5 Signs That You Need To Call It Quits
Generally, plants give oxygen and are used to symbolize life and vibrancy. However, when they’re not cared for properly, they can wilt. Moreover, there are some plants that are just destined to simply be contributions to the compost heap.
The same is true for relationships. There are thorns in the way, sure, like questionable moves or arguments, but what separates ones that just need a refresher and those that are too far gone? How can you see if it just needs more sunshine or if it’s best to let it wither away entirely to make room for new life? What attitudes plain and simple translate to setting yourself free?
These are the 5 basic indicators that you’re better of withering away to bloom somewhere else:
1. Repetitive squabbling.
Here’s the thing—beating a dead horse is never healthy. In the same way, if an issue is rarely resolved completely and keeps coming back up, it’s psychologically damaging already. Arguments are normal in a relationship, yes, but only if, with time, it improves and progresses. If the topic always ends in a fight despite trying to have a calm talk, communication is shot. Having mature talks is vital to relationships. Without it, the hurt from emotional wounds could pile up and eventually leave permanent damage. That’s not what being in a relationship is, right?
In a nutshell: You need to reevaluate your relationship if you can’t talk maturely about your issues.
2. Arrogance has caused a power imbalance.
If at some point you think you’re “better” or “worse” than your partner, it’s definitely time to leave them. When you think you’re “better,” you develop feelings that border on resentment. You look down at them consciously and subconsciously, which has a condescending effect to the way you interact with them.
On the other hand, thinking you’re “worse” goes all the way down to the way you see yourself. Alternatively, you probably put your partner on an emotional or mental pedestal, which is still unhealthy because you’re still putting yourself down.
In a nutshell: It’s time to step out when you don’t see each other as equals.
3. There’s only one side to everything.
Not on the same page? That’s okay—unless it happens often. Having different opinions and letting them be known means there’s a mature level of comfort in communicating even the uncomfortable.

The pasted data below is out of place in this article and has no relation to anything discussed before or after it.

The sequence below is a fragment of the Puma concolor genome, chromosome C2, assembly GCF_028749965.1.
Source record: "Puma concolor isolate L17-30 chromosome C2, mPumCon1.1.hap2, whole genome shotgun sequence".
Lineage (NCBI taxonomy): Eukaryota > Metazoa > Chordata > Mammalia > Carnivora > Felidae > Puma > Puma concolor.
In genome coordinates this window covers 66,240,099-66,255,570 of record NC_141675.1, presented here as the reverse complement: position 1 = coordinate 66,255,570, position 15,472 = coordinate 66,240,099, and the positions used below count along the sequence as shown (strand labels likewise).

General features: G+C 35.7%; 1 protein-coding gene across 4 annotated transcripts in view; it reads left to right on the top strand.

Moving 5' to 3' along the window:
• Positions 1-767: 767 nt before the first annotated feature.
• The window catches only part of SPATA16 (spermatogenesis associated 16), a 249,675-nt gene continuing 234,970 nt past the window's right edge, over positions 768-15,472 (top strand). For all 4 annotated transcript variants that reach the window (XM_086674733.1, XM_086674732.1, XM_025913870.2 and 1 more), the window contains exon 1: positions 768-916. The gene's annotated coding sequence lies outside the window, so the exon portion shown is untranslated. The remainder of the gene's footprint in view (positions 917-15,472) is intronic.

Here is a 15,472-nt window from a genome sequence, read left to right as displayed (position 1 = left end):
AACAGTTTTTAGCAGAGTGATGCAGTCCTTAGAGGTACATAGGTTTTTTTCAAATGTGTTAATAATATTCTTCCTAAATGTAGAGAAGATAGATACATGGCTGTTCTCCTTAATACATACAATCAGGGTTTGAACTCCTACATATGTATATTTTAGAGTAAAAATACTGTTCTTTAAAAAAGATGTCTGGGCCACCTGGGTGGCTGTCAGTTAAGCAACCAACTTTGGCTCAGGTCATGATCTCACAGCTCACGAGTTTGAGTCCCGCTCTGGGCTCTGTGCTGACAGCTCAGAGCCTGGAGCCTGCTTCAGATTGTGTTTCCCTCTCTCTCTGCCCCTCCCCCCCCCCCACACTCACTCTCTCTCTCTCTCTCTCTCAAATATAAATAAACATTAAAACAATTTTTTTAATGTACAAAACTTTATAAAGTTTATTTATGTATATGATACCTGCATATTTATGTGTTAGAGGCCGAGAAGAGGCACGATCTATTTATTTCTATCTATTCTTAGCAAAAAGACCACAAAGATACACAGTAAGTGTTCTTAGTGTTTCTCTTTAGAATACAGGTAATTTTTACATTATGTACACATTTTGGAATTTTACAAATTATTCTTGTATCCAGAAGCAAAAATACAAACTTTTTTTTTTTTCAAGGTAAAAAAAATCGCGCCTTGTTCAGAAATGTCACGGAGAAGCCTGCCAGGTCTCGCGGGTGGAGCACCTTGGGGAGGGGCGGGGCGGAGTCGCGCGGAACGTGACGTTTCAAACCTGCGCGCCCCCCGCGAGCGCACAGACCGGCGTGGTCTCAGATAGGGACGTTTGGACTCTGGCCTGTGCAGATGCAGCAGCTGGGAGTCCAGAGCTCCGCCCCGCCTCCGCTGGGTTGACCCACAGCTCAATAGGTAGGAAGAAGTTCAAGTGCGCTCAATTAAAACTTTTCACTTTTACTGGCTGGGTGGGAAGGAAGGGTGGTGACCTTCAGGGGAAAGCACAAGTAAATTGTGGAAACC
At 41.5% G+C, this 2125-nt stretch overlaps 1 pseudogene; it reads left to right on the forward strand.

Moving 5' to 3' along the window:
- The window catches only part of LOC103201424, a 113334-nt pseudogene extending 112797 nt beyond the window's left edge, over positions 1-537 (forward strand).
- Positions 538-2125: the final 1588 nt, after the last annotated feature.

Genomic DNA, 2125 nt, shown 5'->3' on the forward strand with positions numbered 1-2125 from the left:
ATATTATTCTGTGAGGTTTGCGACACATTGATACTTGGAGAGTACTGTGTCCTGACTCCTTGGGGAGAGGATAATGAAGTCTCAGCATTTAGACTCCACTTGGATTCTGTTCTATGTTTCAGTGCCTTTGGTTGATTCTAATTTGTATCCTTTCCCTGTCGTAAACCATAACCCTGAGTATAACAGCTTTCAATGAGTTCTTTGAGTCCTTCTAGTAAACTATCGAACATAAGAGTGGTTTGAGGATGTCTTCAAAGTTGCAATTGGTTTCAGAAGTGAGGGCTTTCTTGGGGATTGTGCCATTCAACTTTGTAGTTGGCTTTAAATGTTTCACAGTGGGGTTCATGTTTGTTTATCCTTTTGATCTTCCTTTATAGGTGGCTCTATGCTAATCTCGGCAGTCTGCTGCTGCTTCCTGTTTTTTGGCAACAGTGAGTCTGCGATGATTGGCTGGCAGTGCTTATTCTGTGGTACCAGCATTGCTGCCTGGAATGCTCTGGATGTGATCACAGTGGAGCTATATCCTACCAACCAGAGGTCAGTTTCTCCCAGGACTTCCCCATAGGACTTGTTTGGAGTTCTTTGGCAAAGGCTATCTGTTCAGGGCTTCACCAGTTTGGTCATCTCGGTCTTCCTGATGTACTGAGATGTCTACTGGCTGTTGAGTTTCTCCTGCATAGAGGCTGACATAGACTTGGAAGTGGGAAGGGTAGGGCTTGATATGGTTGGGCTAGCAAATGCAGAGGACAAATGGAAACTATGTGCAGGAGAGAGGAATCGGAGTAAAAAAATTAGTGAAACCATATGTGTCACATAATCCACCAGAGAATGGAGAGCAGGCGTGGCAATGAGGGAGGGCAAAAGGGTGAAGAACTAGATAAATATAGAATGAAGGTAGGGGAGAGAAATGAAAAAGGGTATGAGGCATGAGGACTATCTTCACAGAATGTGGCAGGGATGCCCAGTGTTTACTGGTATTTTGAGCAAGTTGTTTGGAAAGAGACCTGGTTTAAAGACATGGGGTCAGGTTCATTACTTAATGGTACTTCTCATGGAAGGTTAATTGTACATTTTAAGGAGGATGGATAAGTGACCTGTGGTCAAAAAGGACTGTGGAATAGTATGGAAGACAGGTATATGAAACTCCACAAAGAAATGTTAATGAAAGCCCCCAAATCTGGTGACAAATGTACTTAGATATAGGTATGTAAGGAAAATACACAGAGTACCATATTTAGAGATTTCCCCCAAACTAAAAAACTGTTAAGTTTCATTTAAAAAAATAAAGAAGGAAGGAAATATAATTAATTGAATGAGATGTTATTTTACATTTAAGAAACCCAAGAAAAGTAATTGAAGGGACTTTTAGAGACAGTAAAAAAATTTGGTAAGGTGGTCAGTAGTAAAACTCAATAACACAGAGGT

However, if your opinion is incomprehensible to your partner, that indicates toxicity. There ought to be a point where your view is clearly understood as far as you are concerned. That indicates health and mutual respect, both non-negotiable in a positive relationship. Differing in opinion without any room for empathy is a sign of barely any faith in the other person in general. Don’t you think it’s time to have faith, somewhere else?
In a nutshell: If you can’t understand each other no matter how hard you try, then maybe, you’re not supposed to be in the same book after all.
4. You’re scared their leaving is just a matter of time.
There’s no way anything can be stable if it’s shaking—and that includes your insides if you’re always stressing that your partner will leave any minute. If it feels like even the smallest things can set off a nuclear bomb that wipes out everything, that’s an alarming level of insecurity in your relationship. Problems in healthy relationships are usually solved by being rooted in choosing to stay with each other. That’s what commitment is all about. When that withers, everything else is fruitless.
In a nutshell: Not sure of your partner’s commitment? None worthy of any more time and effort.
5. The flowery words you once used now boil down to the “Break up” threat being tossed around.
Threatening annulment/separation is a terrible sign in a relationship. If breaking up always comes up—as a threat, a bargain, or a joke made too often—the relationship doesn’t hold as much meaning as it once did. Love isn’t a game or something you can return for a refund like a potted plant you no longer want. It’s virtually priceless.
In a nutshell: Breaking up isn’t a light subject and if it gets to that—there’s no real value put into the relationship anymore.
If any of the above are familiar, ask yourselves if you still want to work it out. It may not be too late to make changes—or it may be high time to pull yourself out of the weeds.
OUR EXPERT:Rica Cruz, RPsy is a Psychologist, and Sex and Relationships Therapist with the Ateneo Bulatao Center for Psychology Services. She is also a faculty member of the Department of Psychology at the Ateneo de Manila University. Her expertise focuses on Filipino sexual behaviours with an emphasis on sexual pleasure and relationship satisfaction. She opines that sexual empowerment for Filipinos is sexier than sex. :) FB Page: www.facebook.com/TheSexyMind Twitter: @_ricacruz IG: @_ricacruz